TWI462217B - High speed substrate aligner apparatus - Google Patents

High speed substrate aligner apparatus Download PDF

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Publication number
TWI462217B
TWI462217B TW095125183A TW95125183A TWI462217B TW I462217 B TWI462217 B TW I462217B TW 095125183 A TW095125183 A TW 095125183A TW 95125183 A TW95125183 A TW 95125183A TW I462217 B TWI462217 B TW I462217B
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TW
Taiwan
Prior art keywords
substrate
aligner
support
collet
holder
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TW095125183A
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Chinese (zh)
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TW200717692A (en
Inventor
T Maura Jairo
Hosek Martin
Bottomley Todd
Gilchrist Ulysses
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Brooks Automation Inc
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Publication date
Priority to US11/179,745 priority Critical patent/US8545165B2/en
Application filed by Brooks Automation Inc filed Critical Brooks Automation Inc
Publication of TW200717692A publication Critical patent/TW200717692A/en
Application granted granted Critical
Publication of TWI462217B publication Critical patent/TWI462217B/en

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    • HELECTRICITY
    • H01BASIC ELECTRIC ELEMENTS
    • H01LSEMICONDUCTOR DEVICES; ELECTRIC SOLID STATE DEVICES NOT OTHERWISE PROVIDED FOR
    • H01L21/00Processes or apparatus adapted for the manufacture or treatment of semiconductor or solid state devices or of parts thereof
    • H01L21/67Apparatus specially adapted for handling semiconductor or electric solid state devices during manufacture or treatment thereof; Apparatus specially adapted for handling wafers during manufacture or treatment of semiconductor or electric solid state devices or components ; Apparatus not specifically provided for elsewhere
    • H01L21/68Apparatus specially adapted for handling semiconductor or electric solid state devices during manufacture or treatment thereof; Apparatus specially adapted for handling wafers during manufacture or treatment of semiconductor or electric solid state devices or components ; Apparatus not specifically provided for elsewhere for positioning, orientation or alignment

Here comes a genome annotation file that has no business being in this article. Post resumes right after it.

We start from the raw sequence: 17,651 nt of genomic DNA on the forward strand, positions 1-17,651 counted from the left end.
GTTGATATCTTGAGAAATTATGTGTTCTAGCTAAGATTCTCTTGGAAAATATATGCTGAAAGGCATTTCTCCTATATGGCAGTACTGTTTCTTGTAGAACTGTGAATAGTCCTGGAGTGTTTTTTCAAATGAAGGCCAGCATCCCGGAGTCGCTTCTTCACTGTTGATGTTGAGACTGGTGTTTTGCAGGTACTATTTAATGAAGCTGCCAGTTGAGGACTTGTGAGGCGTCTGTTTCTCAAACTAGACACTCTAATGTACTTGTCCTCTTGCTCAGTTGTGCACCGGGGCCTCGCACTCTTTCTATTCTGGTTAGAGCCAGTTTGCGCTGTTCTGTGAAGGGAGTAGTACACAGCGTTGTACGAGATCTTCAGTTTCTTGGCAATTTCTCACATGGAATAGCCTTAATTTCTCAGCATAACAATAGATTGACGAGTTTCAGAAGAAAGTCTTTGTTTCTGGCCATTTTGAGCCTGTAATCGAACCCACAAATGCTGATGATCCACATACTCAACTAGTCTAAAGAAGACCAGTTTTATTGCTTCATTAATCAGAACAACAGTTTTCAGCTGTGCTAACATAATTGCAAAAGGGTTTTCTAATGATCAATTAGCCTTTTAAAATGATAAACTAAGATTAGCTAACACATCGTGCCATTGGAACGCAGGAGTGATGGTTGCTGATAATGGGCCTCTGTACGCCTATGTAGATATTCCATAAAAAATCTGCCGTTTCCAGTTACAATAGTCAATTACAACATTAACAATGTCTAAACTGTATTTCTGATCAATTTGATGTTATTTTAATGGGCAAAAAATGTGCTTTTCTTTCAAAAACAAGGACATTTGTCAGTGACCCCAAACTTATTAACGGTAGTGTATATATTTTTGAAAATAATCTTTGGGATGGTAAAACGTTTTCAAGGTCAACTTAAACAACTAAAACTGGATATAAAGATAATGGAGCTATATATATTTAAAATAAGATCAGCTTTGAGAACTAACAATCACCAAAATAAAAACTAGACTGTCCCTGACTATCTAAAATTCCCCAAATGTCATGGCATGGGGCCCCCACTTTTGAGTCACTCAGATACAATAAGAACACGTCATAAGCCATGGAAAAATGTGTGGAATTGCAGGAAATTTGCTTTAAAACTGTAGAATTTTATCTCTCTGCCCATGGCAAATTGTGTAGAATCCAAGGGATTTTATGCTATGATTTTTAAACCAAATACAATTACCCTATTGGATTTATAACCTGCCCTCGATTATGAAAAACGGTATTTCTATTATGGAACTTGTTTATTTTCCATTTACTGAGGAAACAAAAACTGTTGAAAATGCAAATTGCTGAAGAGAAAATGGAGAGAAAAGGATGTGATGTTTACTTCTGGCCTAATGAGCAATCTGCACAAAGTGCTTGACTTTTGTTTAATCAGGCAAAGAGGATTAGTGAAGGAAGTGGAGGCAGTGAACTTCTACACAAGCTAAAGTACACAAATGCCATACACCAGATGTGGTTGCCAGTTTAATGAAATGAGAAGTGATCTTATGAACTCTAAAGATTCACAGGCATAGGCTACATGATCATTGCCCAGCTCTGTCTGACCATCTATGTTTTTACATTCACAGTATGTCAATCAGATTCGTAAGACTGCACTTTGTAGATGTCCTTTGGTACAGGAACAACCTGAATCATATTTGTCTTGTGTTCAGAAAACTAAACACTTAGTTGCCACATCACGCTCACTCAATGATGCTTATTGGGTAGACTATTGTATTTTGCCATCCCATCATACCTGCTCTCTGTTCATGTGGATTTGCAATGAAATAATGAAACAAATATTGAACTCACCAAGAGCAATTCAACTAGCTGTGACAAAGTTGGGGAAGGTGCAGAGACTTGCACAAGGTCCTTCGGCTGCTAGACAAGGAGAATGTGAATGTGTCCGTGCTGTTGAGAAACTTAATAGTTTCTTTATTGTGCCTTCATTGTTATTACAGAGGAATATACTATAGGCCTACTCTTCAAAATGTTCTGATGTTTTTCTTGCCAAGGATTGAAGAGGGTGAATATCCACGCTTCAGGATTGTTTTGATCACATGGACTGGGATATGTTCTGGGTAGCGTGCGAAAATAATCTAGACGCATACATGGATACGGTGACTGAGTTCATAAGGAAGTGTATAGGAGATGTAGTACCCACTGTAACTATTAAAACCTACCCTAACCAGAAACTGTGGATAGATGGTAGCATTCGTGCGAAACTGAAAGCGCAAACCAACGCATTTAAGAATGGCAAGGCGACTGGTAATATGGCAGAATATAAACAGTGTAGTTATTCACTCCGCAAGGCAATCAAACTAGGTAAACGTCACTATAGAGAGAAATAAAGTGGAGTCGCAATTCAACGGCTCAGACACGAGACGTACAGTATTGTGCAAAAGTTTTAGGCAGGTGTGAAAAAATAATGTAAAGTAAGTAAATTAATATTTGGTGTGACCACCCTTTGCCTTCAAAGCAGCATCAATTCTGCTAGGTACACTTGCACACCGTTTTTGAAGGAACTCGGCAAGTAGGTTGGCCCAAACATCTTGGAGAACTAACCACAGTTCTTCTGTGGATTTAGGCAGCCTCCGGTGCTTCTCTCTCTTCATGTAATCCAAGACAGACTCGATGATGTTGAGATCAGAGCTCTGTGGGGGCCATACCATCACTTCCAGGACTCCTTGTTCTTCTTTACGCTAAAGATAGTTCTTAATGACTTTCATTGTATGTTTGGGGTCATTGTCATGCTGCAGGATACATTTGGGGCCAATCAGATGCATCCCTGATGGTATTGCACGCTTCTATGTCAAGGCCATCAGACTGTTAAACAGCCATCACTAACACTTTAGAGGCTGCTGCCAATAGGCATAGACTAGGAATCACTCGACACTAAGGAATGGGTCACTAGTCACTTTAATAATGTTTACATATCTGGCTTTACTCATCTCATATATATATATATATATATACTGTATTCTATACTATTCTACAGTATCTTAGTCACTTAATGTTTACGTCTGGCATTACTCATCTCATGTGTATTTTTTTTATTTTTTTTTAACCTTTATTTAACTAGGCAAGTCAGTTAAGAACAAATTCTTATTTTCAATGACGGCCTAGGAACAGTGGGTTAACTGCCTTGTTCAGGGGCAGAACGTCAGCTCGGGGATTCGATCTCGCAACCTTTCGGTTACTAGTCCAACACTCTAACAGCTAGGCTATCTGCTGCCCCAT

• H01L21/681Apparatus specially adapted for handling semiconductor or electric solid state devices during manufacture or treatment thereof; Apparatus specially adapted for handling wafers during manufacture or treatment of semiconductor or electric solid state devices or components ; Apparatus not specifically provided for elsewhere for positioning, orientation or alignment using optical controlling means
    • HELECTRICITY
    • H01BASIC ELECTRIC ELEMENTS
    • H01LSEMICONDUCTOR DEVICES; ELECTRIC SOLID STATE DEVICES NOT OTHERWISE PROVIDED FOR
    • H01L21/00Processes or apparatus adapted for the manufacture or treatment of semiconductor or solid state devices or of parts thereof
    • H01L21/67Apparatus specially adapted for handling semiconductor or electric solid state devices during manufacture or treatment thereof; Apparatus specially adapted for handling wafers during manufacture or treatment of semiconductor or electric solid state devices or components ; Apparatus not specifically provided for elsewhere
    • H01L21/677Apparatus specially adapted for handling semiconductor or electric solid state devices during manufacture or treatment thereof; Apparatus specially adapted for handling wafers during manufacture or treatment of semiconductor or electric solid state devices or components ; Apparatus not specifically provided for elsewhere for conveying, e.g. between different workstations
    • H01L21/67739Apparatus specially adapted for handling semiconductor or electric solid state devices during manufacture or treatment thereof; Apparatus specially adapted for handling wafers during manufacture or treatment of semiconductor or electric solid state devices or components ; Apparatus not specifically provided for elsewhere for conveying, e.g. between different workstations into and out of processing chamber